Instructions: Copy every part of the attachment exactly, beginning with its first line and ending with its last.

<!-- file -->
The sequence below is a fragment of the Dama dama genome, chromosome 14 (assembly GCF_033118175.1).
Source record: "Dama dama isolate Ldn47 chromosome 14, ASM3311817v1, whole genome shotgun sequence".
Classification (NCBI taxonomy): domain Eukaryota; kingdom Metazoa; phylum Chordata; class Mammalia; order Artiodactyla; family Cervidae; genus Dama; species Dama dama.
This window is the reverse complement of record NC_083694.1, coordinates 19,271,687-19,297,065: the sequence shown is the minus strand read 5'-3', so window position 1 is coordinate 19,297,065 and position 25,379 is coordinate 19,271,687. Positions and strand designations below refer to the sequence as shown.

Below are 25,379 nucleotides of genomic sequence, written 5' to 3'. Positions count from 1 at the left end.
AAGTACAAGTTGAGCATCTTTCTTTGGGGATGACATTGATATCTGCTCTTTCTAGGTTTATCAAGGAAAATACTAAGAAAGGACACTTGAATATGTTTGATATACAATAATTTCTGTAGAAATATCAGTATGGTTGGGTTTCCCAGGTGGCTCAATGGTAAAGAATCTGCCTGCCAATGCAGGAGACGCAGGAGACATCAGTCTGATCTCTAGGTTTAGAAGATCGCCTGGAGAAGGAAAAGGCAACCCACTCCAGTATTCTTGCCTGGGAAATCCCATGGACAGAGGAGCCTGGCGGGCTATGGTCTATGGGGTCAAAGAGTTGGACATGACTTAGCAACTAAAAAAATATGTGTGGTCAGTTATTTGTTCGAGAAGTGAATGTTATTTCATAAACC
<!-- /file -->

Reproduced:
The sequence below is a fragment of the Dama dama genome, chromosome 14 (assembly GCF_033118175.1).
Source record: "Dama dama isolate Ldn47 chromosome 14, ASM3311817v1, whole genome shotgun sequence".
Classification (NCBI taxonomy): domain Eukaryota; kingdom Metazoa; phylum Chordata; class Mammalia; order Artiodactyla; family Cervidae; genus Dama; species Dama dama.
This window is the reverse complement of record NC_083694.1, coordinates 19,271,687-19,297,065: the sequence shown is the minus strand read 5'-3', so window position 1 is coordinate 19,297,065 and position 25,379 is coordinate 19,271,687. Positions and strand designations below refer to the sequence as shown.

Below are 25,379 nucleotides of genomic sequence, written 5' to 3'. Positions count from 1 at the left end.
AAGTACAAGTTGAGCATCTTTCTTTGGGGATGACATTGATATCTGCTCTTTCTAGGTTTATCAAGGAAAATACTAAGAAAGGACACTTGAATATGTTTGATATACAATAATTTCTGTAGAAATATCAGTATGGTTGGGTTTCCCAGGTGGCTCAATGGTAAAGAATCTGCCTGCCAATGCAGGAGACGCAGGAGACATCAGTCTGATCTCTAGGTTTAGAAGATCGCCTGGAGAAGGAAAAGGCAACCCACTCCAGTATTCTTGCCTGGGAAATCCCATGGACAGAGGAGCCTGGCGGGCTATGGTCTATGGGGTCAAAGAGTTGGACATGACTTAGCAACTAAAAAAATATGTGTGGTCAGTTATTTGTTCGAGAAGTGAATGTTATTTCATAAACC